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ABSTRACT: Adverse family experiences in early life are associated with subsequent psychopathology. This study adds to the growing body of work exploring the nature and associations between adverse experiences over the childhood years. Primary carers of 1143 randomly recruited 14-year olds in Cambridgeshire and Suffolk, UK were interviewed using the Cambridge Early Experiences Interview (CAMEEI) to assess family-focused adversities. Adversities were recorded retrospectively in three time periods (early and later childhood and early adolescence). Latent Class Analysis (LCA) grouped individuals into adversity classes for each time period and longitudinally. Adolescents were interviewed to generate lifetime DSM-IV diagnoses using the K-SADS-PL. The associations between adversity class and diagnoses were explored. LCA generated a 4-class model for each time period and longitudinally. In early childhood 69% were allocated to a low adversity class; a moderate adversity class (19%) showed elevated rates of family loss, mild or moderate family discord, financial difficulties, maternal psychiatric illness and higher risk for paternal atypical parenting; a severe class (6%) experienced higher rates on all indicators and almost exclusively accounted for incidents of child abuse; a fourth class, characterised by atypical parenting from both parents, accounted for the remaining 7%. Class membership was fairly stable (~ 55%) over time with escape from any adversity by 14 years being uncommon. Compared to those in the low class, the odds ratio for reported psychopathology in adolescents in the severe class ranged from 8 for disruptive behaviour disorders through to 4.8 for depressions and 2.0 for anxiety disorders. Only in the low adversity class did significantly more females than males report psychopathology. Family adversities in the early years occur as multiple rather than single experiences. Although some children escape adversity, for many this negative family environment persists over the first 15 years of life. Different profiles of family risk may be associated with specific mental disorders in young people. Sex differences in psychopathologies may be most pronounced in those exposed to low levels of family adversities.BMC Psychiatry 07/2011; 11:109. · 2.23 Impact Factor
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ABSTRACT: Social functioning was assessed using the Child Behavior Checklist and Teacher Report Form for children with anxiety disorders who participated in a randomized clinical trial (N = 161, aged 7-14). Significant relationships were found between severity of children's principal anxiety disorder and most measures of social functioning, such that poorer social functioning was associated with more severe anxiety. Among youth who received cognitive-behavioral therapy (n = 111), significant associations were found between parent-reported social competence and both absence of principal anxiety disorder and lower anxiety severity at posttreatment and 1-year follow-up, controlling for the severity of the child's principal anxiety disorder at pretreatment. Findings support a relationship between anxiety severity and social difficulties, and suggest the importance of social competence for a favorable treatment response.Child Psychiatry and Human Development 05/2012; · 1.93 Impact Factor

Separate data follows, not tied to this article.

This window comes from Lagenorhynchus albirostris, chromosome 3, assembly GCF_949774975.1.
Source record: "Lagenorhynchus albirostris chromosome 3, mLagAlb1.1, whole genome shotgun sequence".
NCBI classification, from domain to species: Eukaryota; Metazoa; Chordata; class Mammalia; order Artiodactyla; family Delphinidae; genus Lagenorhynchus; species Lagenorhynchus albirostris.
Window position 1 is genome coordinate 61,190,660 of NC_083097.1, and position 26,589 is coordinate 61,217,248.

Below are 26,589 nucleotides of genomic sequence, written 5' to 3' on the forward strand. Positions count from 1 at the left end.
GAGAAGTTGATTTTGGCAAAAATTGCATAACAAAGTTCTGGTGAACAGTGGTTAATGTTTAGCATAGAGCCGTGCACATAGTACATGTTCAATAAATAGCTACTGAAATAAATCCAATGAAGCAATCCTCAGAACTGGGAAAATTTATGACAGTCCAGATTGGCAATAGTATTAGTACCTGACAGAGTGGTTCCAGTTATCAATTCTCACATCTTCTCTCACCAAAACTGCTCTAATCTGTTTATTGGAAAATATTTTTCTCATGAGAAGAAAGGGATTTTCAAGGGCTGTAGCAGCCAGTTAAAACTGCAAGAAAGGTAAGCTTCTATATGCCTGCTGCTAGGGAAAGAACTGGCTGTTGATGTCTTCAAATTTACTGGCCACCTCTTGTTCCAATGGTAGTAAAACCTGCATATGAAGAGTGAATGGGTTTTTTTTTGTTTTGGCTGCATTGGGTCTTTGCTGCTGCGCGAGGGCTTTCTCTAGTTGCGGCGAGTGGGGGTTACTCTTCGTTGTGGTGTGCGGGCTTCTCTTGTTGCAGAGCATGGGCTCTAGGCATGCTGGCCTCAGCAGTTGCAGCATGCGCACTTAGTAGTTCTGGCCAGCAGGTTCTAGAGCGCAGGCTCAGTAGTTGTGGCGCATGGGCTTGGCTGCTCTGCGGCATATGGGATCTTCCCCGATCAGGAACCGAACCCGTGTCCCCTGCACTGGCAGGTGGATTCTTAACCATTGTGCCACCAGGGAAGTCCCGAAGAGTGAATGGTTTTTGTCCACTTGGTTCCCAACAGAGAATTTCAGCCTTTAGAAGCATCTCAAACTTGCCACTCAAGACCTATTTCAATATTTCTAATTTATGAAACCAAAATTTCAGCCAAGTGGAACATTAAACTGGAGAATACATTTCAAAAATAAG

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ABSTRACT: Relatively few studies have examined multiple pathways by which risk factors from different domains are related to symptoms of anxiety and depression in young children; even fewer have assessed risks for these symptoms specifically, rather than for internalizing symptoms in general. We examined a theoretically- and empirically-based model of variables associated with these symptom types in a diverse community sample of 796 4-year-olds (391 boys, 405 girls) that included factors from the following domains: contextual (SES, stress and family conflict); parent characteristics (parental depression); parenting (support/engagement, hostility and scaffolding); and child characteristics including negative affect (NA) effortful control (EC) sensory regulation (SR), inhibitory control (IC) and attachment. We also compared the models to determine which variables contribute to a common correlates of symptoms of anxiety or depression, and which correlates differentiate between those symptom types. In the best-fitting model for these symptom types (a) SES, stress and conflict had indirect effects on both symptom types via long-chain paths; (b) caregiver depression had direct effects and indirect ones (mediated through parenting and child effortful control) on both symptom types; (c) parenting had direct and indirect effects (via temperament and SR); and temperament had direct effects on both symptom types. These data provide evidence of common risk factors, as well as indicate some specific pathways/mediators for the different symptom types. EC was related to anxiety, but not depression symptoms, suggesting that strategies to improve child EC may be particularly effective for treatment of anxiety symptoms in young children.Journal of Abnormal Child Psychology 03/2013; · 3.09 Impact Factor